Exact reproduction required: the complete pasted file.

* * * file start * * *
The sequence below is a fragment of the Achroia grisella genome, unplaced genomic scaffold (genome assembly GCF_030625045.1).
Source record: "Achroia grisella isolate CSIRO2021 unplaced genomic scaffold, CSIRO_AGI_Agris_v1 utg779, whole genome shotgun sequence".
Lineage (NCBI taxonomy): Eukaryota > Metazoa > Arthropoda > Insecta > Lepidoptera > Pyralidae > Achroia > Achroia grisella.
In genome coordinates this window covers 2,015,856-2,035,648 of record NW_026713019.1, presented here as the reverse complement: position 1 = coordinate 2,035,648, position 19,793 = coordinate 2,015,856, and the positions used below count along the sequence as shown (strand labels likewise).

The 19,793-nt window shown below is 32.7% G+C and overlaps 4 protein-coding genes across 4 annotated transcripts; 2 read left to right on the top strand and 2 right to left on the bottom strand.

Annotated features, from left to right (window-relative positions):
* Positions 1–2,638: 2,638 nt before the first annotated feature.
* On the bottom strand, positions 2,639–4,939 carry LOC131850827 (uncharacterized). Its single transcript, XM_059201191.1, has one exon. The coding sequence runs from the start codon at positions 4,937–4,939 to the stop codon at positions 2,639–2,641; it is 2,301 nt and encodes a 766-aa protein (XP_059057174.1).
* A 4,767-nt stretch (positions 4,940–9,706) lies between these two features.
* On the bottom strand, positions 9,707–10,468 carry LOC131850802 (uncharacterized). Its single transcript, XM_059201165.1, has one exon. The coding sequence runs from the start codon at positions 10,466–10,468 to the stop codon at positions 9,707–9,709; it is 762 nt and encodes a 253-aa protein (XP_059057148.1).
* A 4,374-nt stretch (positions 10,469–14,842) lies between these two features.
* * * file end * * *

The sequence below is a fragment of the Achroia grisella genome, unplaced genomic scaffold (genome assembly GCF_030625045.1).
Source record: "Achroia grisella isolate CSIRO2021 unplaced genomic scaffold, CSIRO_AGI_Agris_v1 utg779, whole genome shotgun sequence".
Lineage (NCBI taxonomy): Eukaryota > Metazoa > Arthropoda > Insecta > Lepidoptera > Pyralidae > Achroia > Achroia grisella.
In genome coordinates this window covers 2,015,856-2,035,648 of record NW_026713019.1, presented here as the reverse complement: position 1 = coordinate 2,035,648, position 19,793 = coordinate 2,015,856, and the positions used below count along the sequence as shown (strand labels likewise).

The 19,793-nt window shown below is 32.7% G+C and overlaps 4 protein-coding genes across 4 annotated transcripts; 2 read left to right on the top strand and 2 right to left on the bottom strand.

Annotated features, from left to right (window-relative positions):
* Positions 1–2,638: 2,638 nt before the first annotated feature.
* On the bottom strand, positions 2,639–4,939 carry LOC131850827 (uncharacterized). Its single transcript, XM_059201191.1, has one exon. The coding sequence runs from the start codon at positions 4,937–4,939 to the stop codon at positions 2,639–2,641; it is 2,301 nt and encodes a 766-aa protein (XP_059057174.1).
* A 4,767-nt stretch (positions 4,940–9,706) lies between these two features.
* On the bottom strand, positions 9,707–10,468 carry LOC131850802 (uncharacterized). Its single transcript, XM_059201165.1, has one exon. The coding sequence runs from the start codon at positions 10,466–10,468 to the stop codon at positions 9,707–9,709; it is 762 nt and encodes a 253-aa protein (XP_059057148.1).
* A 4,374-nt stretch (positions 10,469–14,842) lies between these two features.